Protecting Australia’s Nature


Protecting Australia’s Nature
From the tropical north to the red centre and the surrounding oceans, Australia is one of the wildest and most intact places on Earth.

An ancient place of stark extremes and exquisite beauty, Australia for tens of thousands of years has hosted the world’s oldest living civilisation—the First Nations communities. The continent’s seas, lands, and rivers are indispensable to the livelihood, well-being, and traditions of the Aboriginal and Torres Strait Islander peoples who have been stewards of these national resources for more than 65,000 years. It’s also a landscape rich in culture and biodiversity, with some of the world’s most unusual plants and animals and an array of communities, cultures, and stories.

The only nation that also spans a continent, Australia is exceptionally biodiverse, joining the United States as the only developed countries considered “megadiverse.” Australia owes a large part of this definition to the Outback, which covers roughly 1.4 million square miles of the country’s nearly 1.9 million square-mile landmass—more than 70% of the continent. A vast tapestry of deeply interconnected landscapes, the Outback remains largely untouched by industrialisation. Rivers still flow unchecked to the sea and wildlife still moves over long distances, as it has for eons.

The oceans surrounding Australia are equally exceptional. As an island continent, Australia’s roughly 3.45 million-square-mile ocean area gives it jurisdiction over the world’s third-largest marine environment. From the tropics to temperate and sub-Antarctic seas, there are coral reefs and atolls, seagrass and mangroves, deep sea canyons and undersea mountains, including the world’s largest coral and rocky reef systems and 50% of the world’s seagrass species.

The waters off Australia’s northwestern Kimberley coast provide a large and healthy haven for sharks, dolphins, turtles, whales, and dugong (a mammal closely related to the manatee). And up to 90% of an array of marine species are found only where the wild Southern Ocean meets the coastline that was once connected to Antarctica, having evolved in isolation for 50 million years. Australia’s northerly Top End coast is one of the last remaining intact tropical coastlines in the world.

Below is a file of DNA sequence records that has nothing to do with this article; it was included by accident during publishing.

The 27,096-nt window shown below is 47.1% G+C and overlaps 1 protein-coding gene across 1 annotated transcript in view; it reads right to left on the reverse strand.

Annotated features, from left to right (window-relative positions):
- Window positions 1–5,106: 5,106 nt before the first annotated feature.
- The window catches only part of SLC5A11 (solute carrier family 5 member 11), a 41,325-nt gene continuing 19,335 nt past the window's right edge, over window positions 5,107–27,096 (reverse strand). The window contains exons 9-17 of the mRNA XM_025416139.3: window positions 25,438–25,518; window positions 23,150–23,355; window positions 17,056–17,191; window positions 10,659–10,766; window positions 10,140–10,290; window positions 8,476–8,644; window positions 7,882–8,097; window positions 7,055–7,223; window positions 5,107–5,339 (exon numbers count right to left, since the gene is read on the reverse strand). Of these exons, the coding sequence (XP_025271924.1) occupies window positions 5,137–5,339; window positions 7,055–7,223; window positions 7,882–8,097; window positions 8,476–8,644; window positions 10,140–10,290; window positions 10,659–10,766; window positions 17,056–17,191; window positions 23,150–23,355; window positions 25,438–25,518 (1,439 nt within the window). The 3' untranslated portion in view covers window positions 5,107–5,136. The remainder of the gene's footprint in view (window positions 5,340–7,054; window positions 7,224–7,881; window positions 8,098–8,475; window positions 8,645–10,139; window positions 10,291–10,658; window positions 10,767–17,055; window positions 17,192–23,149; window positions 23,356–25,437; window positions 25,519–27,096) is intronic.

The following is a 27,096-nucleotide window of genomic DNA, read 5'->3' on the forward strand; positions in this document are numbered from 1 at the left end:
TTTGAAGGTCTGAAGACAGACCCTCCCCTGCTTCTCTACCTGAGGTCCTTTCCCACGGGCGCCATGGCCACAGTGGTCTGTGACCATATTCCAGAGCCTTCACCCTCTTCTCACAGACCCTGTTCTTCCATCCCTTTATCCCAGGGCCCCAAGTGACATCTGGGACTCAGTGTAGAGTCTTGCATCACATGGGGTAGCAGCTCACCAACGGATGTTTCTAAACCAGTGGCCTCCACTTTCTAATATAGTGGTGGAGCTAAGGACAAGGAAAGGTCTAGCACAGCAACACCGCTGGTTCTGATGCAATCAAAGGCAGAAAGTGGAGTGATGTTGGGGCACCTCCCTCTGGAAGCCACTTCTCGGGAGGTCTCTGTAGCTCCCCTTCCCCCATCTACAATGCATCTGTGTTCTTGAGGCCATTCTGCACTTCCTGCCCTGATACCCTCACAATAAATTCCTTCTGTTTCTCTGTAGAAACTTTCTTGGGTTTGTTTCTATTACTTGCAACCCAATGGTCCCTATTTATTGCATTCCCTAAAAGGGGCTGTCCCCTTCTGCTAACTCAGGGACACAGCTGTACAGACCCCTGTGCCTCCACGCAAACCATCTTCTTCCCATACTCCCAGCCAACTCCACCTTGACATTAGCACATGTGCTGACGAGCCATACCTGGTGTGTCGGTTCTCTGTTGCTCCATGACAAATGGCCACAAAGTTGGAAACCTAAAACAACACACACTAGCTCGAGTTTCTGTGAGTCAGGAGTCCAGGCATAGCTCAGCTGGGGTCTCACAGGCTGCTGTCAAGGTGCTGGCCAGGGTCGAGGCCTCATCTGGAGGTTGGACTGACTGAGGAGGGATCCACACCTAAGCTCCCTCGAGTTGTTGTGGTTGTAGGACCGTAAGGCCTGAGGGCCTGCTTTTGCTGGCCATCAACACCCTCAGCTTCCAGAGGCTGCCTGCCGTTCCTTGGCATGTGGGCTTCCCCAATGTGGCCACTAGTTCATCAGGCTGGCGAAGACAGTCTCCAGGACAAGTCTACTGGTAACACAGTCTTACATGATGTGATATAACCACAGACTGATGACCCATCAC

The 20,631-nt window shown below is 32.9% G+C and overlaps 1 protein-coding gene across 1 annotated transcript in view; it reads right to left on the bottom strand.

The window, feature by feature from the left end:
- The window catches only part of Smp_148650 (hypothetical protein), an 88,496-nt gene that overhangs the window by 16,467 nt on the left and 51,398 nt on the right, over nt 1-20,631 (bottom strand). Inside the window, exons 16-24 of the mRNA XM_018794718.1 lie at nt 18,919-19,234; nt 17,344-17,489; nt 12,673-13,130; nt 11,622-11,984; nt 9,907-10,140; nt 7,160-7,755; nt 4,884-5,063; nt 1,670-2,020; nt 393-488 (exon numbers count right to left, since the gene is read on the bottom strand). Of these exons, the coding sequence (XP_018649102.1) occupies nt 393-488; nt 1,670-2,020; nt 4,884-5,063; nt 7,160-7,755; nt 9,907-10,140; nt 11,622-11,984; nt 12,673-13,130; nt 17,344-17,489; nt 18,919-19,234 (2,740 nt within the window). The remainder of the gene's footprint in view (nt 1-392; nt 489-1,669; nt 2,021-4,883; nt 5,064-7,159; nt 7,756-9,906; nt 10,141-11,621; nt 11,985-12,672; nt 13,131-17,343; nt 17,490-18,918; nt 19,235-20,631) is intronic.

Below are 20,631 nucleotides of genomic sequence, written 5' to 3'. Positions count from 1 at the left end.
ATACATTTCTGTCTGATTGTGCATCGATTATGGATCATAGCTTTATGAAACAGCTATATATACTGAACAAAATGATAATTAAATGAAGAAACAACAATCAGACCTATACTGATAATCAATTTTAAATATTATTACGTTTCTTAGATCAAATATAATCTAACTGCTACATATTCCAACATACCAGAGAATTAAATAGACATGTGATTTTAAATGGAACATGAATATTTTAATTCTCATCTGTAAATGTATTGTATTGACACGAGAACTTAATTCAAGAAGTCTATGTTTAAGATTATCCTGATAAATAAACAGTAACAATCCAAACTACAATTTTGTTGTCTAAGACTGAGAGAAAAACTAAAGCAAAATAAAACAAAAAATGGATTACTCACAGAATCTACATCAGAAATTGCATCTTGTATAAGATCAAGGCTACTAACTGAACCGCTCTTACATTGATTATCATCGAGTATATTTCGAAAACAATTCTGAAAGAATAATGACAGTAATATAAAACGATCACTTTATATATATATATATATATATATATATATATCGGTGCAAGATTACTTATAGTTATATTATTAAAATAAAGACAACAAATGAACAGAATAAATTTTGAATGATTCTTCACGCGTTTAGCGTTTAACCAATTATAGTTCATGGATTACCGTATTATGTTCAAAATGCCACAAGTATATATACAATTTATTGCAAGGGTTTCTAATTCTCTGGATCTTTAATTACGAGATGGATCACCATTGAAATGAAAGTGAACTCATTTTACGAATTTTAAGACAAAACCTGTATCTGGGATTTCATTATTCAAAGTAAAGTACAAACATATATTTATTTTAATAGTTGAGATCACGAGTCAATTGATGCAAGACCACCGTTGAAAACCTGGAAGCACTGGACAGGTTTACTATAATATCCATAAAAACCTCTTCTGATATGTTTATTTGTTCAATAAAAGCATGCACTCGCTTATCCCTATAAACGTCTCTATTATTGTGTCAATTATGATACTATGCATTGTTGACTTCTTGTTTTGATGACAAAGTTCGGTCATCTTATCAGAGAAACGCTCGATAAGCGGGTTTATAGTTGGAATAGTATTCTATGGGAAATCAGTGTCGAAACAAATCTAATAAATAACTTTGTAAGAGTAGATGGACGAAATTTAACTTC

Australia’s landscapes, seascapes, and freshwater habitats—like those around the world—still face multiple threats. Principal culprits include overfishing and use of harmful gear by global fleets; land clearing for industrial agriculture; mining; decades of overgrazing; alteration and pollution of rivers; and invasive species. The situation is exacerbated by climate change, which is fuelling an increase in extreme weather across Australia, threatening to make recent wildfires, flooding, and drought more common.

The loss or damage to valuable habitat has taken its toll on the species that are dependent on it; in fact, Australia holds the unfortunate distinction of being the world’s capital for mammal extinction. Many of the country’s marine species—including sea turtles, large sharks and rays, and dugongs—are also legally listed as threatened or endangered. In addition, research has found that Australian freshwater fish species have declined sharply in recent decades, and as many as one-third may now meet criteria as threatened.

Pew seeks to support the work of Indigenous communities, scientists, conservation organizations, regional townships, industry, and government agencies in ensuring that these unique and important intact landscapes, rivers, and seas remain in good shape and able to support healthy ecosystems and the communities that rely on them. We do this in ways that help create sustainable opportunities for local people and communities, particularly for the Traditional Owners. 

Our Work

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